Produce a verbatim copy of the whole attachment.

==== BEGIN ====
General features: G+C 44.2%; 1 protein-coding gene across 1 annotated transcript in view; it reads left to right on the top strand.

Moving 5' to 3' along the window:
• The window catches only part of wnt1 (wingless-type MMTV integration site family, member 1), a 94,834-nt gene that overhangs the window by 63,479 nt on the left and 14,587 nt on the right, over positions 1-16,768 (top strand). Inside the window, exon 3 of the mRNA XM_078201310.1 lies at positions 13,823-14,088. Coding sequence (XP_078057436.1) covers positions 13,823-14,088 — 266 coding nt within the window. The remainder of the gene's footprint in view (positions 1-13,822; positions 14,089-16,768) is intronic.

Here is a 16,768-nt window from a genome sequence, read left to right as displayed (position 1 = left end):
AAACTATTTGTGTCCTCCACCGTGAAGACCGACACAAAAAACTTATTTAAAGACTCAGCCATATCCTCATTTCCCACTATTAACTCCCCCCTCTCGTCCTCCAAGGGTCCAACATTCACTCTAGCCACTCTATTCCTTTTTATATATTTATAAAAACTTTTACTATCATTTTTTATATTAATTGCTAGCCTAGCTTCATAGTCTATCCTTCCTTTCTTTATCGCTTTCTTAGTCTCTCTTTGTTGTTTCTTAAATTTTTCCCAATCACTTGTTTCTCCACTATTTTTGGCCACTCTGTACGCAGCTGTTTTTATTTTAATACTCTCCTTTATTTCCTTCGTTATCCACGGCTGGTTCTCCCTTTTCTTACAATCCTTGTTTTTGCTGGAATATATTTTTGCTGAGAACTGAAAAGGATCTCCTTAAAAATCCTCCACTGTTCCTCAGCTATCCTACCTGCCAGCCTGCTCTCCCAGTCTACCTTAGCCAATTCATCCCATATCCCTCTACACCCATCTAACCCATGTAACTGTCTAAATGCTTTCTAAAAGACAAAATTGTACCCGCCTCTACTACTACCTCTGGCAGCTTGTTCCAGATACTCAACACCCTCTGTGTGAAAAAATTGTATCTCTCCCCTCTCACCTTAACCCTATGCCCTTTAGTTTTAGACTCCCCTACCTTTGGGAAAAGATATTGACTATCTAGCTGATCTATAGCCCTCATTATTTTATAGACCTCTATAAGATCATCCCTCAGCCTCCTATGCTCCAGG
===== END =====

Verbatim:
General features: G+C 44.2%; 1 protein-coding gene across 1 annotated transcript in view; it reads left to right on the top strand.

Moving 5' to 3' along the window:
• The window catches only part of wnt1 (wingless-type MMTV integration site family, member 1), a 94,834-nt gene that overhangs the window by 63,479 nt on the left and 14,587 nt on the right, over positions 1-16,768 (top strand). Inside the window, exon 3 of the mRNA XM_078201310.1 lies at positions 13,823-14,088. Coding sequence (XP_078057436.1) covers positions 13,823-14,088 — 266 coding nt within the window. The remainder of the gene's footprint in view (positions 1-13,822; positions 14,089-16,768) is intronic.

Here is a 16,768-nt window from a genome sequence, read left to right as displayed (position 1 = left end):
AAACTATTTGTGTCCTCCACCGTGAAGACCGACACAAAAAACTTATTTAAAGACTCAGCCATATCCTCATTTCCCACTATTAACTCCCCCCTCTCGTCCTCCAAGGGTCCAACATTCACTCTAGCCACTCTATTCCTTTTTATATATTTATAAAAACTTTTACTATCATTTTTTATATTAATTGCTAGCCTAGCTTCATAGTCTATCCTTCCTTTCTTTATCGCTTTCTTAGTCTCTCTTTGTTGTTTCTTAAATTTTTCCCAATCACTTGTTTCTCCACTATTTTTGGCCACTCTGTACGCAGCTGTTTTTATTTTAATACTCTCCTTTATTTCCTTCGTTATCCACGGCTGGTTCTCCCTTTTCTTACAATCCTTGTTTTTGCTGGAATATATTTTTGCTGAGAACTGAAAAGGATCTCCTTAAAAATCCTCCACTGTTCCTCAGCTATCCTACCTGCCAGCCTGCTCTCCCAGTCTACCTTAGCCAATTCATCCCATATCCCTCTACACCCATCTAACCCATGTAACTGTCTAAATGCTTTCTAAAAGACAAAATTGTACCCGCCTCTACTACTACCTCTGGCAGCTTGTTCCAGATACTCAACACCCTCTGTGTGAAAAAATTGTATCTCTCCCCTCTCACCTTAACCCTATGCCCTTTAGTTTTAGACTCCCCTACCTTTGGGAAAAGATATTGACTATCTAGCTGATCTATAGCCCTCATTATTTTATAGACCTCTATAAGATCATCCCTCAGCCTCCTATGCTCCAGG